# Rotations in Hilbert Space

March 31, 2017 1:35 pmAn arbitrary rotation in three-dimensional space can be described by three *Euler rotations* by angles , , about the , and -axis. Each rotation is thereby represented a rotation matrix . The sequential rotations are equivalent to a single rotation about an appropriate axis by an angle : , with . This orthogonal transformation rotates the physical system under consideration, while keeping the reference frame of , it is therefore an * active* rotation with respect to the system, expressed as . What is the transformation of the quantum-mechanical states that corresponds to the three-dimensional spatial rotation of the physical system performed in real space? A transformation that accounts for the

*vector*property of a state vector in the two-dimensional

*Hilbert*space of spin is required.

Let us first take a look at the different transformation behavior of *scalars* and *vectors* in three-dimensional space, where a rotation of a scalar field is transformed like or . Upon transformation it features internal dependence on only, since exists in space independently of any present system it is ** not** transformed

*externally*, it is not directed and therefore does not depend on the choice of the describing system. A vector field, on the other hand, very well depends in its representation on the system it is described by, hence it does not only transform

*internally*, but with its components depending on the system,

*externally*too, which is denoted as .

Now back to to the spinor rotations; a state vector in Hilbert space is rotated according to , where is defined in such way that it is equal to the vector of its eigenvalue transformed by the matrix in , namely . Hence, and . In order to conserve the norm of vectors in , must be * unitary*, which means and . We start with a

*wave function*and asks for a representation of in terms of . Performing an infinitesimal rotation about to -direction (), we get for the coordinates of three-dimensional space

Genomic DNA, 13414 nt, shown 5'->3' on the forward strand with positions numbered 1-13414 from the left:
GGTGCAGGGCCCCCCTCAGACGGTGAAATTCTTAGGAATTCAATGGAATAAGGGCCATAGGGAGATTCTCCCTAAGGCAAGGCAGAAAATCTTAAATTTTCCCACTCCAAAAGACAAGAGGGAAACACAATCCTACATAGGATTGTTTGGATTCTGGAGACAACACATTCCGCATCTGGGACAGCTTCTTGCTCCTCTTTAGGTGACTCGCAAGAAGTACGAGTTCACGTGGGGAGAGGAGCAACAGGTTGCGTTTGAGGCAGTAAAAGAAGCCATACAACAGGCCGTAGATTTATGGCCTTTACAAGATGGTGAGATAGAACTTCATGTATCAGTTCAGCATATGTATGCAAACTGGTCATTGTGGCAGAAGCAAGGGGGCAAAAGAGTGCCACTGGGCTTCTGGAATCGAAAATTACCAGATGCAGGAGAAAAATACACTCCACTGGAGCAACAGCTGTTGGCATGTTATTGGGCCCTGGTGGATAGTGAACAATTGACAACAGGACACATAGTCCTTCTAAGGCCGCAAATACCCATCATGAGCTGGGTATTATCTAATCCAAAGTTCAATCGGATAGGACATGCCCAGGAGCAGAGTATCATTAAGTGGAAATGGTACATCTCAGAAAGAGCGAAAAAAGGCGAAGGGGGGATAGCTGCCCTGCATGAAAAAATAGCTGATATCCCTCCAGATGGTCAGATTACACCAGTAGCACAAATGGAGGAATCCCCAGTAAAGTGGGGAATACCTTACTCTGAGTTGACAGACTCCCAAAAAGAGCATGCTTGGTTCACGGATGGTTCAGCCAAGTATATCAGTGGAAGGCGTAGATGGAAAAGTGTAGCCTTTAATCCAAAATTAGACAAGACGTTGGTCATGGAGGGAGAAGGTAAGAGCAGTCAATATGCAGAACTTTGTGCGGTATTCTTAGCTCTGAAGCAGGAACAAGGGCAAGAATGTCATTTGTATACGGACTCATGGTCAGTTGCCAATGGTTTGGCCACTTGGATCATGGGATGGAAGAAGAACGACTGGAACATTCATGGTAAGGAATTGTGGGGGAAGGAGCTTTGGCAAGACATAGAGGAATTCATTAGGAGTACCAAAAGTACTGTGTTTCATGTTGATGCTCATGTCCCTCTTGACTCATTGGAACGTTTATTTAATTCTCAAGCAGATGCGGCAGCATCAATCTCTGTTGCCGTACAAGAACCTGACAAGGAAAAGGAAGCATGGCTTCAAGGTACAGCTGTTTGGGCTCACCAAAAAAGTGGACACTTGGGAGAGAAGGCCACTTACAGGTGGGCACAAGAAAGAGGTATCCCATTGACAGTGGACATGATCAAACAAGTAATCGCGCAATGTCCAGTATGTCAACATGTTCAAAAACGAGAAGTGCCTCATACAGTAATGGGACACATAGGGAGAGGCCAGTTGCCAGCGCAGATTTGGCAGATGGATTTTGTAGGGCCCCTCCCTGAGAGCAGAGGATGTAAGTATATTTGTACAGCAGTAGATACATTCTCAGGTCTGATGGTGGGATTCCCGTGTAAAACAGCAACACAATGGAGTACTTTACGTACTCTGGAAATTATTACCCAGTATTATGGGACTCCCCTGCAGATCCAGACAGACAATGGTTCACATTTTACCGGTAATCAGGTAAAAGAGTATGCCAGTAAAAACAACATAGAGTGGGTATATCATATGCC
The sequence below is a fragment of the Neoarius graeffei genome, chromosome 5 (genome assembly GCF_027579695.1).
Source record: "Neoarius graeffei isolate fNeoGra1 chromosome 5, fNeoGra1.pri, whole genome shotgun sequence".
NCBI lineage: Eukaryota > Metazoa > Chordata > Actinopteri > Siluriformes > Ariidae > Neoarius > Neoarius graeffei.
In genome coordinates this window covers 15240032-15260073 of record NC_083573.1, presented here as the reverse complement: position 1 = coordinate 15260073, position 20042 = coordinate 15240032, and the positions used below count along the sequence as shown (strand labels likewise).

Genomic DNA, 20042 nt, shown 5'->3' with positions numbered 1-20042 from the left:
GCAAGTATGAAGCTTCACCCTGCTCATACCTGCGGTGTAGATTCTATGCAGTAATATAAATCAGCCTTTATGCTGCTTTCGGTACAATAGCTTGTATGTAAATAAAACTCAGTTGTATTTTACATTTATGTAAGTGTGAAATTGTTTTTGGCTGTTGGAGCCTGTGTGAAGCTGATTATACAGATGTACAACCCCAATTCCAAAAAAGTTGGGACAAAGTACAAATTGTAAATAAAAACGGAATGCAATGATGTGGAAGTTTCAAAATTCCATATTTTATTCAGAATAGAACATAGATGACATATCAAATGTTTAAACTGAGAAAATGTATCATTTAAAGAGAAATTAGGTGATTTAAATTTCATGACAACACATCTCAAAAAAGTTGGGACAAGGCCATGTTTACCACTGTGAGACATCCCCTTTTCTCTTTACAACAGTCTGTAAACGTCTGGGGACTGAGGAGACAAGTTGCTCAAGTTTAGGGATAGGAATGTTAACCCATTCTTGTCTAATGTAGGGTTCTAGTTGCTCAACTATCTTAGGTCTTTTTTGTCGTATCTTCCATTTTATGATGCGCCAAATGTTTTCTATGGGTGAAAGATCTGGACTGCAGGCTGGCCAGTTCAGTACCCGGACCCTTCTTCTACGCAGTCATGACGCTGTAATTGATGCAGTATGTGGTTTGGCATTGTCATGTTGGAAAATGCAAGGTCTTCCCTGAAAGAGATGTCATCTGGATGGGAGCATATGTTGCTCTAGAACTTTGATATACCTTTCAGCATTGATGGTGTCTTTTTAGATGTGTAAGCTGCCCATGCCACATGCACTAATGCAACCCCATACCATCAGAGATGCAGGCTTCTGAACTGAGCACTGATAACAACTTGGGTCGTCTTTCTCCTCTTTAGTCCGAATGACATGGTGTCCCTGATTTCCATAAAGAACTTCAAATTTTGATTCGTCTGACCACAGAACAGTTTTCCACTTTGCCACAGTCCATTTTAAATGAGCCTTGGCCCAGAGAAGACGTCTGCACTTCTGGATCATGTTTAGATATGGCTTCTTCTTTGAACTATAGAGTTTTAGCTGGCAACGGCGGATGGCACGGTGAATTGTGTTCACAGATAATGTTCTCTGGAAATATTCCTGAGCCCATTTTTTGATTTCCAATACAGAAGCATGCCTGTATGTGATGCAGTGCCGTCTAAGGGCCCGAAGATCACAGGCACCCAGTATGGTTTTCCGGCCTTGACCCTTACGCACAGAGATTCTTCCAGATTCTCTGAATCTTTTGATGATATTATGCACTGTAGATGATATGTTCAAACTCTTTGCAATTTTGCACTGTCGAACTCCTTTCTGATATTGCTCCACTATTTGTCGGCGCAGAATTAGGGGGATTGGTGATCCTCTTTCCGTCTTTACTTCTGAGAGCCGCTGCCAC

and consequently the wave function

Here the bracket term corresponds to the functional representation of the

*z*−component of the operator of orbital angular momentum given by

Therefore can be written as , or generalized with regard to an arbitrary orientation of a rotation axis , . This operator represents a differentially small rotation about . For a finite rotation, the above operator has to be applied (in the limit) infinitely often, which gives

because of

demonstrating that the operator is originator to the described rotation. Although the spin is independent of other degrees of freedom, it is an angular momentum and a vector operator that will likewise transform upon rotation of the system. With we finally obtain .

Because of , where we have again used , the sum can be split in a part with even and one with odd indices . Using , which leads to and , we finally get

It is instructive to take a look at the effect of the unitary operator on the spin eigenstate . We apply the operator , where is the rotation angle about the axes onto , which yields

This is the representation of an arbitrary (pure) spin state, represented by the two parameters , being the azimuthal and polar angle of the spin’s *Bloch sphere representation*, which is illustrated below.

R. Buchelt, *PhD thesis “Spin Dynamics in Polarized Neutron Interferometry”* (2000)